Writing about the Cowards / Reinaldo Escobar

Moncada Barracks
Moncada Barracks

Reinaldo Escobar, Havana, 24 July 2015 — I do not know if I’ll be the first to do it, but at a time like this I want to congratulate the cowards.

Those who 62 years ago were summoned to a Revolutionary action in Santiago de Cuba, and who, when they heard the details describing the madness that involved storming the Moncada barracks, declined to participate.

I do not know the exact number of those who backed out at the last moment, much less their names. I have heard that their identities have never been disclosed, because among them there were some who later joined the fight and even fell in combat. The official story goes that of 135 implicated only four did not “step up.” Other versions raise to 165 the number of the conspirators and about 30 who thought better of it.

I can imagine those young idealists on the Siboney Farm, listening to fiery verses of Raul Gomez Garcia proclaiming “We are already in combat”; I can imagine the transfer of uniforms, the smell of the greased metal of the weapons and the invocation to the motherland, the future, the Revolution, while Santiagans were hungover from Saturday’s carnival.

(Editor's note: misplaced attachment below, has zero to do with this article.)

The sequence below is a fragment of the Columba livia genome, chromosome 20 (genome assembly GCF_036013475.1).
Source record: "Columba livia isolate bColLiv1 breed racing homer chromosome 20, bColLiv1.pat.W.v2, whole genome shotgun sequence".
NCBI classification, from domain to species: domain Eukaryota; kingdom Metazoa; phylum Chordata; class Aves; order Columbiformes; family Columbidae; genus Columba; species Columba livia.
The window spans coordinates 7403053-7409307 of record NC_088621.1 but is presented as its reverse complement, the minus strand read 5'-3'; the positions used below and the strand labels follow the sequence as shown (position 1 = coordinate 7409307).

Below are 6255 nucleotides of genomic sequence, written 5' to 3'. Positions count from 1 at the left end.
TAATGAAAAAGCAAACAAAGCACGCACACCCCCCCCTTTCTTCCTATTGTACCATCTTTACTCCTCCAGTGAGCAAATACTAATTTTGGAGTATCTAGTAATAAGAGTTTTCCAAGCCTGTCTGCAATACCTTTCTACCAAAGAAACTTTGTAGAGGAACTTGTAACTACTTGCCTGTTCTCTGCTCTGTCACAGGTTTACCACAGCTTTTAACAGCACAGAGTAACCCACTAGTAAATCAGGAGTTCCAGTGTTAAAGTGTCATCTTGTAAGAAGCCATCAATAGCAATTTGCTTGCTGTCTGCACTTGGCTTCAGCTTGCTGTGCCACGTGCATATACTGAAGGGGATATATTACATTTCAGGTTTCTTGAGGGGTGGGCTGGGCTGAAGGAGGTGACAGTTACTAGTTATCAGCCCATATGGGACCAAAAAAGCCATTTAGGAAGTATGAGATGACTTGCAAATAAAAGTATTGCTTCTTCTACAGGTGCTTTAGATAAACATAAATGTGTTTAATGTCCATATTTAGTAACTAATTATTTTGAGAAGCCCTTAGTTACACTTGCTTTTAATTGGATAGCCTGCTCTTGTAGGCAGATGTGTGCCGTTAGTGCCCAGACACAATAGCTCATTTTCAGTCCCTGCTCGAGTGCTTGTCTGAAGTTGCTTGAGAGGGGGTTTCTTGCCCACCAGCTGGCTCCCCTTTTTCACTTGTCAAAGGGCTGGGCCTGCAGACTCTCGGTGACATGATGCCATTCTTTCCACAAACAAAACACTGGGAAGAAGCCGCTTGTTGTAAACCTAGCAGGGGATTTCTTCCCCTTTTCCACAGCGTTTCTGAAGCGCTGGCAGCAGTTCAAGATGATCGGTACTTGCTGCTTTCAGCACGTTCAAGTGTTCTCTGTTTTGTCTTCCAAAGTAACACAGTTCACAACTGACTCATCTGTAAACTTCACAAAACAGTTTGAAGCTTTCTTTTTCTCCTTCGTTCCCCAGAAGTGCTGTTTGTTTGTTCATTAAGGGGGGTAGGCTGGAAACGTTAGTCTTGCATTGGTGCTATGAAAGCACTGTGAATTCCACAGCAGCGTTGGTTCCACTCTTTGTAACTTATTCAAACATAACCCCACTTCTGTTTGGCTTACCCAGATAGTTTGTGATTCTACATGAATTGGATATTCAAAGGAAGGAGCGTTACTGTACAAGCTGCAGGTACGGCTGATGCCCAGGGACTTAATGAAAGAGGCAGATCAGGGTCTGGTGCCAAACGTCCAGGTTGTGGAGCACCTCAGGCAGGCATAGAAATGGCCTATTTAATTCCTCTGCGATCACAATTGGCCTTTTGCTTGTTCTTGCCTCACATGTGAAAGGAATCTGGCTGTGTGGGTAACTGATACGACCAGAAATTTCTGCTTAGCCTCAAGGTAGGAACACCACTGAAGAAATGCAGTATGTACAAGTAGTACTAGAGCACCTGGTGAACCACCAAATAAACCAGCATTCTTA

A thousand armed and trained men were waiting behind the walls of the fortress. The fathers of families, sons, brothers, someone’s boyfriend. Many had chosen a military career precisely because of their humble origins. You would have to kill them to take their place and they were willing to kill to stop you.

The Cuban blood spilled on both sides that morning in Santa Ana made impossible any political understanding, any dialogue. Does it make sense now to discuss the inevitability of the armed option? The rash often exert a fatal attraction to the innocent. The radicals, those who did not want to hear nor reason, raised their pedestal on the blood of their own and others.

Now nobody cares if there were four or thirty. They said, “Don’t count me in,” and no one knows if they have lived years of regret or if, all this time, they congratulating themselves on their decision. If they serve for something, those who have survived, here I leave them my understanding, because I’m all out of applause.